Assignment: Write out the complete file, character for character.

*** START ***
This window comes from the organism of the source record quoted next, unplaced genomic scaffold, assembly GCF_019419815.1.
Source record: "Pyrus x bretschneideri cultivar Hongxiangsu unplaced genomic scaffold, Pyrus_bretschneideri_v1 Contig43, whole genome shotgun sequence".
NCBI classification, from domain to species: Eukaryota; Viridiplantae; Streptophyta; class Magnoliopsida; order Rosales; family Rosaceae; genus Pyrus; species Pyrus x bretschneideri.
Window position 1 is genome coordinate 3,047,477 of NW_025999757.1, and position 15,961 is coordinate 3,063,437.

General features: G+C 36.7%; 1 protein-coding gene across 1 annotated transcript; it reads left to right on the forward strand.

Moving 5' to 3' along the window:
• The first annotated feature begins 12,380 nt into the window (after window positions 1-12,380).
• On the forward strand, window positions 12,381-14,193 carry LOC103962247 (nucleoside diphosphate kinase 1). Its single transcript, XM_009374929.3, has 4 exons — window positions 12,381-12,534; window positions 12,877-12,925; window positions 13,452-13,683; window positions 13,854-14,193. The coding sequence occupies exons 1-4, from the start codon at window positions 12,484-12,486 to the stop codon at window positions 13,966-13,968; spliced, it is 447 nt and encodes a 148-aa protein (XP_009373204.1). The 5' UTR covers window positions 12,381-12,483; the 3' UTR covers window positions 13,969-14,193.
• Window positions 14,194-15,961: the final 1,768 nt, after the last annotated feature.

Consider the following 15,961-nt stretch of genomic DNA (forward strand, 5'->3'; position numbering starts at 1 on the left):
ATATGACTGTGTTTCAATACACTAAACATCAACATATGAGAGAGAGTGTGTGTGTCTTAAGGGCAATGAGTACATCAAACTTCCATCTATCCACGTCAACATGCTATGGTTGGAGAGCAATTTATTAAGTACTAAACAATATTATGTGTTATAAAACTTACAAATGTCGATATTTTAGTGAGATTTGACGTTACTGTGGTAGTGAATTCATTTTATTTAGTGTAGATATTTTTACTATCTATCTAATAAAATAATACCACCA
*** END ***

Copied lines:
This window comes from the organism of the source record quoted next, unplaced genomic scaffold, assembly GCF_019419815.1.
Source record: "Pyrus x bretschneideri cultivar Hongxiangsu unplaced genomic scaffold, Pyrus_bretschneideri_v1 Contig43, whole genome shotgun sequence".
NCBI classification, from domain to species: Eukaryota; Viridiplantae; Streptophyta; class Magnoliopsida; order Rosales; family Rosaceae; genus Pyrus; species Pyrus x bretschneideri.
Window position 1 is genome coordinate 3,047,477 of NW_025999757.1, and position 15,961 is coordinate 3,063,437.

General features: G+C 36.7%; 1 protein-coding gene across 1 annotated transcript; it reads left to right on the forward strand.

Moving 5' to 3' along the window:
• The first annotated feature begins 12,380 nt into the window (after window positions 1-12,380).
• On the forward strand, window positions 12,381-14,193 carry LOC103962247 (nucleoside diphosphate kinase 1). Its single transcript, XM_009374929.3, has 4 exons — window positions 12,381-12,534; window positions 12,877-12,925; window positions 13,452-13,683; window positions 13,854-14,193. The coding sequence occupies exons 1-4, from the start codon at window positions 12,484-12,486 to the stop codon at window positions 13,966-13,968; spliced, it is 447 nt and encodes a 148-aa protein (XP_009373204.1). The 5' UTR covers window positions 12,381-12,483; the 3' UTR covers window positions 13,969-14,193.
• Window positions 14,194-15,961: the final 1,768 nt, after the last annotated feature.

Consider the following 15,961-nt stretch of genomic DNA (forward strand, 5'->3'; position numbering starts at 1 on the left):
ATATGACTGTGTTTCAATACACTAAACATCAACATATGAGAGAGAGTGTGTGTGTCTTAAGGGCAATGAGTACATCAAACTTCCATCTATCCACGTCAACATGCTATGGTTGGAGAGCAATTTATTAAGTACTAAACAATATTATGTGTTATAAAACTTACAAATGTCGATATTTTAGTGAGATTTGACGTTACTGTGGTAGTGAATTCATTTTATTTAGTGTAGATATTTTTACTATCTATCTAATAAAATAATACCACCA